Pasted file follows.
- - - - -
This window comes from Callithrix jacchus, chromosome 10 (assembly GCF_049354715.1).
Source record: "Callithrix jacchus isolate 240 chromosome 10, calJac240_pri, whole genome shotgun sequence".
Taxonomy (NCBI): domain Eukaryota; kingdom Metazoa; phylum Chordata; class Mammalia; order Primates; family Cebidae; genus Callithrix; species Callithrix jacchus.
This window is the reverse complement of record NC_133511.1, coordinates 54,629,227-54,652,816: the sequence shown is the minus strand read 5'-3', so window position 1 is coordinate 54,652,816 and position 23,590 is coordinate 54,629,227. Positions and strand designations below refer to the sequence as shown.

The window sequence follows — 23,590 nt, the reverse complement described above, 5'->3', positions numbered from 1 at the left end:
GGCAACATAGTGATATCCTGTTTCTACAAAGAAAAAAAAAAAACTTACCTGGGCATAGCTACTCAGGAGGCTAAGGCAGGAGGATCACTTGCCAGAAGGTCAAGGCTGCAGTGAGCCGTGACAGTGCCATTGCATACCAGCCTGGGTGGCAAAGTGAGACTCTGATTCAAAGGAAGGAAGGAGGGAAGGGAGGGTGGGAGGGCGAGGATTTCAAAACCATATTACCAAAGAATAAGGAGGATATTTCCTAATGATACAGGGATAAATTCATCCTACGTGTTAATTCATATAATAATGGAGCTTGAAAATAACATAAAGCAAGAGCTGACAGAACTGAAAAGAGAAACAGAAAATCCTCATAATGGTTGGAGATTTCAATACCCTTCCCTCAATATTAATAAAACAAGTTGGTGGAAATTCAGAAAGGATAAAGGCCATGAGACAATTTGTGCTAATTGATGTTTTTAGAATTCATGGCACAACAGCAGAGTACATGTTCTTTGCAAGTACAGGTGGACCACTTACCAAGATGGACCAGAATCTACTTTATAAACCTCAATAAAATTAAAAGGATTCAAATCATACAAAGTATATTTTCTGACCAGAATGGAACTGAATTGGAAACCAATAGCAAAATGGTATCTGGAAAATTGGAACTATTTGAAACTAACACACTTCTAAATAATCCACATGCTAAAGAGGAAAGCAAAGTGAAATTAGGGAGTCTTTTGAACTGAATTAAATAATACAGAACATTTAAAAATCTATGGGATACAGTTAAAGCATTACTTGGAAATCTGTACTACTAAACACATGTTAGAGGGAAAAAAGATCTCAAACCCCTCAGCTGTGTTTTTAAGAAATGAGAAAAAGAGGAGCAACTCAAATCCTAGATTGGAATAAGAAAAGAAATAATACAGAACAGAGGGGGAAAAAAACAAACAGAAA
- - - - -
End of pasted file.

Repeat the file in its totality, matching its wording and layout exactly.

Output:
This window comes from Callithrix jacchus, chromosome 10 (assembly GCF_049354715.1).
Source record: "Callithrix jacchus isolate 240 chromosome 10, calJac240_pri, whole genome shotgun sequence".
Taxonomy (NCBI): domain Eukaryota; kingdom Metazoa; phylum Chordata; class Mammalia; order Primates; family Cebidae; genus Callithrix; species Callithrix jacchus.
This window is the reverse complement of record NC_133511.1, coordinates 54,629,227-54,652,816: the sequence shown is the minus strand read 5'-3', so window position 1 is coordinate 54,652,816 and position 23,590 is coordinate 54,629,227. Positions and strand designations below refer to the sequence as shown.

The window sequence follows — 23,590 nt, the reverse complement described above, 5'->3', positions numbered from 1 at the left end:
GGCAACATAGTGATATCCTGTTTCTACAAAGAAAAAAAAAAAACTTACCTGGGCATAGCTACTCAGGAGGCTAAGGCAGGAGGATCACTTGCCAGAAGGTCAAGGCTGCAGTGAGCCGTGACAGTGCCATTGCATACCAGCCTGGGTGGCAAAGTGAGACTCTGATTCAAAGGAAGGAAGGAGGGAAGGGAGGGTGGGAGGGCGAGGATTTCAAAACCATATTACCAAAGAATAAGGAGGATATTTCCTAATGATACAGGGATAAATTCATCCTACGTGTTAATTCATATAATAATGGAGCTTGAAAATAACATAAAGCAAGAGCTGACAGAACTGAAAAGAGAAACAGAAAATCCTCATAATGGTTGGAGATTTCAATACCCTTCCCTCAATATTAATAAAACAAGTTGGTGGAAATTCAGAAAGGATAAAGGCCATGAGACAATTTGTGCTAATTGATGTTTTTAGAATTCATGGCACAACAGCAGAGTACATGTTCTTTGCAAGTACAGGTGGACCACTTACCAAGATGGACCAGAATCTACTTTATAAACCTCAATAAAATTAAAAGGATTCAAATCATACAAAGTATATTTTCTGACCAGAATGGAACTGAATTGGAAACCAATAGCAAAATGGTATCTGGAAAATTGGAACTATTTGAAACTAACACACTTCTAAATAATCCACATGCTAAAGAGGAAAGCAAAGTGAAATTAGGGAGTCTTTTGAACTGAATTAAATAATACAGAACATTTAAAAATCTATGGGATACAGTTAAAGCATTACTTGGAAATCTGTACTACTAAACACATGTTAGAGGGAAAAAAGATCTCAAACCCCTCAGCTGTGTTTTTAAGAAATGAGAAAAAGAGGAGCAACTCAAATCCTAGATTGGAATAAGAAAAGAAATAATACAGAACAGAGGGGGAAAAAAACAAACAGAAA